Monday, January 01, 2007

Finally, a Problem Fixed

Vero Beach

About a year ago our head (toilet) started leaking clean salt water. The head has a lever to operate a piston for flushing, and a foot pedal to step on to admit salt water for flushing. The first year we were on Tarwathie it worked fine. Then a year ago it started letting in salt water even when not stepping on the pedal.

The problem is quite serious because the head is below the water line. If the leak had started when we were away from the boat it could have sunk her. It would let water in continuously, overflow the head into the bilge, and the bilge pump would pump it out until the battery was drained. That's why when leaving the boat we always close the sea cocks. Every thru-hull fitting has a sea cock.

Fortuantely, there is another shutoff butterfly valve for the head, positioned near the floor behind the head. (Yes there are three valves, the sea cock, the butterfly valve, and the foot pedal valve. We were able to open and close this every time we used the toilet in lieu of the foot pedal working. However it was unpleasant for us and even more unpleasant for all guests we had on board in the past year. My apologies to all guests who had to put up with it.

I tried to fix it several times before. For each try I have to take the head apart and carry it up to the cockpit where I can see it in daylight. It weighs almost 100 pounds so the job was difficult. Thank God the design of our head is such that I could do that without having to touch black water. It is a Wilcox and Crittenden Skipper head, very expensive, but very solid and well designed.

Well designed or not, I had no success in fixing the leak. There is a rubber valve that controls the salt water. It has two rubber flappers with metal buttons riveted into the center of each. There are two metal fingers attached to the foot pedal that push on the metal buttons.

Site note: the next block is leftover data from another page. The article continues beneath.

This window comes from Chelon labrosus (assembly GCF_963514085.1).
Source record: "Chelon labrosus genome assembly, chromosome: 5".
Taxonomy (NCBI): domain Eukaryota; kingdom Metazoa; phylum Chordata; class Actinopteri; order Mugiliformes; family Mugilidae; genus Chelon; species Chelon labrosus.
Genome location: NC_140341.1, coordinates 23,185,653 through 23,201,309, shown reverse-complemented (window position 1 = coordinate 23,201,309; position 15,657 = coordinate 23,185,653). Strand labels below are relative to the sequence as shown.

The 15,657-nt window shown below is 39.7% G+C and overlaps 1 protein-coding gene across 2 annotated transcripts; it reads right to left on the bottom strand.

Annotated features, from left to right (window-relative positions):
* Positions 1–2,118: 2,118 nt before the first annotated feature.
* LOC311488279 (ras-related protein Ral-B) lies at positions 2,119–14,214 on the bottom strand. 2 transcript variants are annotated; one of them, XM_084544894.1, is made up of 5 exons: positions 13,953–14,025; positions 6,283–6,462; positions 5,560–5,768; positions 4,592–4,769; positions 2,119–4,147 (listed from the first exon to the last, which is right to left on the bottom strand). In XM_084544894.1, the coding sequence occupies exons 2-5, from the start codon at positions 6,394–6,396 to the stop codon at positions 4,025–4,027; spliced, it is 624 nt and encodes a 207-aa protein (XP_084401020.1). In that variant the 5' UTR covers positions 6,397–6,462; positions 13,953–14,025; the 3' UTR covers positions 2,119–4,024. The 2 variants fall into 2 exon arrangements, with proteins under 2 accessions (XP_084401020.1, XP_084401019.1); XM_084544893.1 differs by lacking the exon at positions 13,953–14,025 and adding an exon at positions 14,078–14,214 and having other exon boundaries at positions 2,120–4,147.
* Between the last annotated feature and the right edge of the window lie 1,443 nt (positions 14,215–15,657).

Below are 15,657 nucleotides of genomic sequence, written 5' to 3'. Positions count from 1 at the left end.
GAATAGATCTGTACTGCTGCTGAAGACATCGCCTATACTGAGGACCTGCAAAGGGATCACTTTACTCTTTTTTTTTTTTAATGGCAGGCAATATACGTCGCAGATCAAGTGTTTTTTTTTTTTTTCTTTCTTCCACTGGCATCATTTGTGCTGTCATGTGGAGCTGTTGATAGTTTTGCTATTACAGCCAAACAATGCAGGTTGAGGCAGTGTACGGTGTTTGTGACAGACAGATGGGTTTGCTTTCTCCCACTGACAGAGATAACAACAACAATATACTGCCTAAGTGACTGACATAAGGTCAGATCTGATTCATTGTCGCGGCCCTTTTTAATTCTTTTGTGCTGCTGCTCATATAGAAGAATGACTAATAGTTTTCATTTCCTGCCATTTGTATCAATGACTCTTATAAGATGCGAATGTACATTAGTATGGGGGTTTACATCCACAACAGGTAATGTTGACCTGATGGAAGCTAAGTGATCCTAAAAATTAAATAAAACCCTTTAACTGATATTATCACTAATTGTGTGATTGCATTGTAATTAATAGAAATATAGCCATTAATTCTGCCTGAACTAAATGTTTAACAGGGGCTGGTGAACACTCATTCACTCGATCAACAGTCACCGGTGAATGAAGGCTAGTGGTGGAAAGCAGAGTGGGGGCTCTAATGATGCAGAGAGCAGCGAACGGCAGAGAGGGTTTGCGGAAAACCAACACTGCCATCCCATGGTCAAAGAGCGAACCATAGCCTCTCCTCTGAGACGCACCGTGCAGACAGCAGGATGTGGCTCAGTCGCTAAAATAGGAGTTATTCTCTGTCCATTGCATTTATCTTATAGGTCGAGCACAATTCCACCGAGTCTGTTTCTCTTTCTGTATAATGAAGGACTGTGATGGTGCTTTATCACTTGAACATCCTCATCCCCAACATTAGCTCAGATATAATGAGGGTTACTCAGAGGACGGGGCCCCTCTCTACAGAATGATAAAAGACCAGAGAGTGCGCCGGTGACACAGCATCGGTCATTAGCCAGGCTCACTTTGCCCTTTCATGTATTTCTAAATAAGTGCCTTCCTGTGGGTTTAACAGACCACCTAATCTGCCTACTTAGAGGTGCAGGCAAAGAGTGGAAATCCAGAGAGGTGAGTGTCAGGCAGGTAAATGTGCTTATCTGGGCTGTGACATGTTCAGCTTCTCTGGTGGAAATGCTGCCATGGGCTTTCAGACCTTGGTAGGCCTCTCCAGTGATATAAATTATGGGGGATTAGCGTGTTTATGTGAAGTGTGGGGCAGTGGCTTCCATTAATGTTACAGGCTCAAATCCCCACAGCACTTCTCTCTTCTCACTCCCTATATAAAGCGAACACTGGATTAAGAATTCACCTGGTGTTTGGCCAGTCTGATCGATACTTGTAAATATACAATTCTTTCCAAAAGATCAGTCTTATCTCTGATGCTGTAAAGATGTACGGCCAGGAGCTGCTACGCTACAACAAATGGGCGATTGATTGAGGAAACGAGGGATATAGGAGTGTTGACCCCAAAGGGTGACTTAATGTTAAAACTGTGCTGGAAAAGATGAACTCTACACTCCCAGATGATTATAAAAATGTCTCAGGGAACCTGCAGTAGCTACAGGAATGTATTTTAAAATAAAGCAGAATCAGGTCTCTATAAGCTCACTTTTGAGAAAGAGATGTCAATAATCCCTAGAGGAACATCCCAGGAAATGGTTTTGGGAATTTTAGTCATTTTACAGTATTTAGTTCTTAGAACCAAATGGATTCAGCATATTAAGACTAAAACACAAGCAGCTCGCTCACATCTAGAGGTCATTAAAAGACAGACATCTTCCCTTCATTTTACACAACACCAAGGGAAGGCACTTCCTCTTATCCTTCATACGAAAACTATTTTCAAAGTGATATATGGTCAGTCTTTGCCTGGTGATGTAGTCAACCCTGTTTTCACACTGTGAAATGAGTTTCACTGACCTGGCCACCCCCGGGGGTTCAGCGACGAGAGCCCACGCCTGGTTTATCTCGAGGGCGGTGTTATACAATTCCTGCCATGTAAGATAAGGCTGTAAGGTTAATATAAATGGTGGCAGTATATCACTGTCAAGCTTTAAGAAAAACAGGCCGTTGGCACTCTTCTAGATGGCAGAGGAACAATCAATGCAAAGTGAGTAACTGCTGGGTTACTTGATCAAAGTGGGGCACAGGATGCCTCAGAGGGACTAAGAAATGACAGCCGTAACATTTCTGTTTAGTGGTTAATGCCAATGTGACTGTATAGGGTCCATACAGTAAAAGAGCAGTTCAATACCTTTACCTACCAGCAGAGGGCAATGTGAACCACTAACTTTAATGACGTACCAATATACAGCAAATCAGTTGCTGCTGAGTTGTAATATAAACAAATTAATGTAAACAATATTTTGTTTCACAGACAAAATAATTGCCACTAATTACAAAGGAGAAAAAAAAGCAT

My first attempt was to remove sald and/or lime scale from everything. No effect. Then I replaced the valve with a new one. No effect. Then, because the valve appears symmetrical, it can be inserted in any of four orientations. I tried all four. No effect.

Today, I tried once again. I took it apart once again and just stared at the mechnism. I worked the pedal back and forth many times. I tried to build up a 3D mental model of how the valve worked. I'm not good at that. Even though I'm an engineer by training, I'm not a mechanical engineer. I've always had trouble seeing the relationship between the function of gadgets and their shape. Even things I helped design I had trouble recognizing when I see them. This time however, I just kept at it long enough to finally succeed.

I decided that the metal fingers weren't pushing on the buttons hard enough when the foot pedal was released. I cleaned them off with a wire brush, then I applied a dab of J-B Weld to the end of each making them about 3mm longer. I let the J-B Weld (the quick formula) dry for a couple of hours and put it all back together. Success! The seal appears to be tight. We can go back to using just the foot pedal and forget the butterfly valve. Hooray!

I should also thank J-B Weld. It is the most remarkable product. Over the years I've used it to repair many things. I don't know if they sell it outside the USA. I think every handyman should have J-B Weld in his/her toolbox.

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